Here's how the Independent 529 Plan works.  Let's say that tuition at the school your child ends up attending is running at $20,000 per year right now.  If you contribute $10,000 into the Independent 529 Plan this year, you'll own half a year's tuition at that school.  How the stock market performs between now and when your child enters college, and how expensive the cost of attending that school might become, doesn't matter. 

What's the downside?  If your child ends up attending a non-participating college or university, or you want to roll your money over into another 529 plan, then the rate of return you'll receive on the money invested is limited to just 2% per year.

Should you take a look at this type 529 plan?  Yes, if you tend to be risk adverse with your investments and are concerned that the price tag for your child's or grandchild's college education will continue to skyrocket.

To find out more about this new tax-advantaged college savings opportunity, visit www.independent529plan.org.



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Income Taxes

Saving and Investing



  • 2nd quarter estimates due 6/15/04

  • Income tax returns for Ex-Patriots due 6/15/04

  • If you participated in the NIH LRP during 2003, you have until 6/30/04 to submit the paperwork to get back any additional taxes owed to you by the NIH

  • Determine if you are on track to meet the savings and debt reduction goals you set back in January


2003 & 2004 TAX FACTS

  • For 2003, the standard deduction for a single individual is $4,750 and for a married couple is $9,500. A person will benefit by itemizing once allowable deductions exceed the applicable standard deduction. Itemized deductions include state and local income taxes, real estate taxes, mortgage interest, charitable contributions, and unreimbursed employee business expenses. Our March, 1998 newsletter addressed the issue of itemizing your deductions. For 2004, the standard deduction has been increased to $4,850 for single individuals and $9,700 for married couples.
  • For 2003, the personal exemption is $3,050. Individuals will claim a personal deduction for themselves, their spouse, and their dependents.  For 2004, the personal exemption has increased to $3,100.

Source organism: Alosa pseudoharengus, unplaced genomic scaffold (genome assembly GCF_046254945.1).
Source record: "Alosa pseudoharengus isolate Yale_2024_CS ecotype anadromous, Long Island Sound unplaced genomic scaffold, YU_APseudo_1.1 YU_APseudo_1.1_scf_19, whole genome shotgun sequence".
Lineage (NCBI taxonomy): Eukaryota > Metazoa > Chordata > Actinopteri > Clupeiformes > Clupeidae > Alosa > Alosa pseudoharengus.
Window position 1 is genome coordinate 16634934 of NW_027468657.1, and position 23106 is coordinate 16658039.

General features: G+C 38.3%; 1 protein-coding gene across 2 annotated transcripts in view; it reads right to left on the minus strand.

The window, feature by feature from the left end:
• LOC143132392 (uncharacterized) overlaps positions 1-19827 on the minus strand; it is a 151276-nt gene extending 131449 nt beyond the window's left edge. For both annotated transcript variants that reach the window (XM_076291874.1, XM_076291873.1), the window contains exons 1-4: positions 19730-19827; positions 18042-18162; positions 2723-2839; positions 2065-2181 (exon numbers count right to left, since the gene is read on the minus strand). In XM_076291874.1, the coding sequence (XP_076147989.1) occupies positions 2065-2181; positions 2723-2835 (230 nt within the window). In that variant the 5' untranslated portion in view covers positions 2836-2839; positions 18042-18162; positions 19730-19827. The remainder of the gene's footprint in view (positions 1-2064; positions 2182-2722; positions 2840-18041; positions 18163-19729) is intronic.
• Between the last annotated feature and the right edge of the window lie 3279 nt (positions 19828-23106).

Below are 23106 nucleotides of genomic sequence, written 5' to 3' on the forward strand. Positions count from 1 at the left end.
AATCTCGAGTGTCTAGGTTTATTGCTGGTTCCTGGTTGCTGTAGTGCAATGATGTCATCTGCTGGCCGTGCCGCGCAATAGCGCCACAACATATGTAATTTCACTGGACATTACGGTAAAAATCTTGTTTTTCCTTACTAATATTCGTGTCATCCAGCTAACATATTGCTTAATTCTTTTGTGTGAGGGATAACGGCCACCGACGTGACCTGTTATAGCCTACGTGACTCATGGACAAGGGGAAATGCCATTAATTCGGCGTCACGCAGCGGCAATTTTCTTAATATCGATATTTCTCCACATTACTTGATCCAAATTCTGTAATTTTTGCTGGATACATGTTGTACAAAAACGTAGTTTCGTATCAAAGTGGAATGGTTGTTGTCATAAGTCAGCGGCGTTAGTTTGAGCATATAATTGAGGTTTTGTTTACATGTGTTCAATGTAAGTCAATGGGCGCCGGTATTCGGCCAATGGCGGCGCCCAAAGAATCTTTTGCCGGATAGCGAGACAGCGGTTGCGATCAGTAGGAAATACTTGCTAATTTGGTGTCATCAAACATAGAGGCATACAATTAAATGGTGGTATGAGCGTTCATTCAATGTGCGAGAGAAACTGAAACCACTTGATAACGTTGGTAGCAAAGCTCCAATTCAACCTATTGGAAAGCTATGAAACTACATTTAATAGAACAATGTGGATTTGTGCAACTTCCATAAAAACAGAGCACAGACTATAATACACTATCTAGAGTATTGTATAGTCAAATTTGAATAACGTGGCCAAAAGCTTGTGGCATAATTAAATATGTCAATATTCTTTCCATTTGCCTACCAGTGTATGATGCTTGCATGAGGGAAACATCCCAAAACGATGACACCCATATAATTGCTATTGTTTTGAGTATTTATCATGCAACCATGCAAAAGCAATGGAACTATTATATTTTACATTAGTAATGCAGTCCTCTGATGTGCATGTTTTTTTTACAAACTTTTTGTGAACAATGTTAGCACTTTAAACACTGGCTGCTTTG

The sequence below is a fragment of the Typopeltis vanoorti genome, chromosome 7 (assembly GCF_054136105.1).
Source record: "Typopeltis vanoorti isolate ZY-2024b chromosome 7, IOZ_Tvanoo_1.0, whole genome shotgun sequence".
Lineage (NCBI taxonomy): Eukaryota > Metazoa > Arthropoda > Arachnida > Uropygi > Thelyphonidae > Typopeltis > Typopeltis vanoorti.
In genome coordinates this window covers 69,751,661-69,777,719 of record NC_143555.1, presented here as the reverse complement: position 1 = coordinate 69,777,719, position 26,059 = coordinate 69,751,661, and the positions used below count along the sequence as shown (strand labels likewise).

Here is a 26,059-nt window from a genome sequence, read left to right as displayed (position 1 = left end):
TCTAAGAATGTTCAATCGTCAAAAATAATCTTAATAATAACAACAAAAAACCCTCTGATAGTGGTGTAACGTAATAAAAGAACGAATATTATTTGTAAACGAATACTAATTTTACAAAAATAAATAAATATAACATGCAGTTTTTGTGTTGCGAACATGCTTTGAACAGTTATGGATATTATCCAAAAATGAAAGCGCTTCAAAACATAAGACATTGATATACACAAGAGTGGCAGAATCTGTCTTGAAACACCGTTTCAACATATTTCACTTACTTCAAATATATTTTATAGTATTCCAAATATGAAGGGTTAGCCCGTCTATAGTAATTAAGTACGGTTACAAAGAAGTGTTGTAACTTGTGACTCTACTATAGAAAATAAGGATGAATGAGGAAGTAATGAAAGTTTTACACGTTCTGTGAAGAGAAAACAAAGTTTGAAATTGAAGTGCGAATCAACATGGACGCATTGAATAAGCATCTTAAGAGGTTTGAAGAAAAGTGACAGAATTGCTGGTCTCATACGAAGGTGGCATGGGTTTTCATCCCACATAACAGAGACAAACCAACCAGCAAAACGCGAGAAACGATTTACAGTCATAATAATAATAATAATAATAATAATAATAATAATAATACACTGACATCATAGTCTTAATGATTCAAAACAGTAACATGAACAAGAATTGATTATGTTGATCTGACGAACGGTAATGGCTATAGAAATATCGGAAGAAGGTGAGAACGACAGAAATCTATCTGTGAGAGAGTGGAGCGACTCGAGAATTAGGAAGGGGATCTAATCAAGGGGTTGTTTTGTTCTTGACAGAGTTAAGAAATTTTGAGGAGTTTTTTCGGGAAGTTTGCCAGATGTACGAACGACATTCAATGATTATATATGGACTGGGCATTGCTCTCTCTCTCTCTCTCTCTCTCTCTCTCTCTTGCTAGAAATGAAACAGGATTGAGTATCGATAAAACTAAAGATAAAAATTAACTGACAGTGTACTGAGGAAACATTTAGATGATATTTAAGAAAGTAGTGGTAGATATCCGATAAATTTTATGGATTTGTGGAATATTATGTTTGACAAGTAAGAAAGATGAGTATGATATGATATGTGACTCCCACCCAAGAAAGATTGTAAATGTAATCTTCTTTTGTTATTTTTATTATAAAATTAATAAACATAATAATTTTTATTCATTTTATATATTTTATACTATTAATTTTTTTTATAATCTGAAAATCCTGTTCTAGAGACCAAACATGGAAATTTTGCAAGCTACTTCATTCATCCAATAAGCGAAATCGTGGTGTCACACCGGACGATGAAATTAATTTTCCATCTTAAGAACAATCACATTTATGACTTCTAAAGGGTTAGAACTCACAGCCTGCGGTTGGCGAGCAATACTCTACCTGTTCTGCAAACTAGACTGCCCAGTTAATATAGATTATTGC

• The maximum earnings subject to social security taxes is $87,900 for 2004 up from $87,000 in 2003.
  • The standard mileage rate is $.36 per mile for 2003, and has increased to $.375 for 2004. Deducting automobile expenses was addressed in our March, 1996 newsletter .
  • The maximum annual contribution to a 401(k) plan or a 403(b) plan is $13,000 for 2004.  And if you'll be 50 or older by December 31, 2004, you can contribute an extra $3,000 into your 401(k) or 403(b) account this year.
  • The maximum annual contribution to your IRA is $3,000 for 2004.  And once you turn 50, you can contribute an extra $500 into your IRA this year.


copyright - 2004 - The MDTAXES Network


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Tax and financial planning calendar for June, 2004

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Are you taking advantage of these reduced rates?  Lower rates will help you cut down on the time it takes you to get out of debt by minimizing the interest you pay each month.  Remember, the lower the interest rate, the larger the portion of your monthly payment that will get applied against your outstanding balances.

  • If you're carrying a balance on your credit cards, there are plenty of opportunities available to cut your interest rate. 

  • If you still owe student loans, see how much you'll save by consolidating your loans into one loan with a lower interest rate at AAMC.org.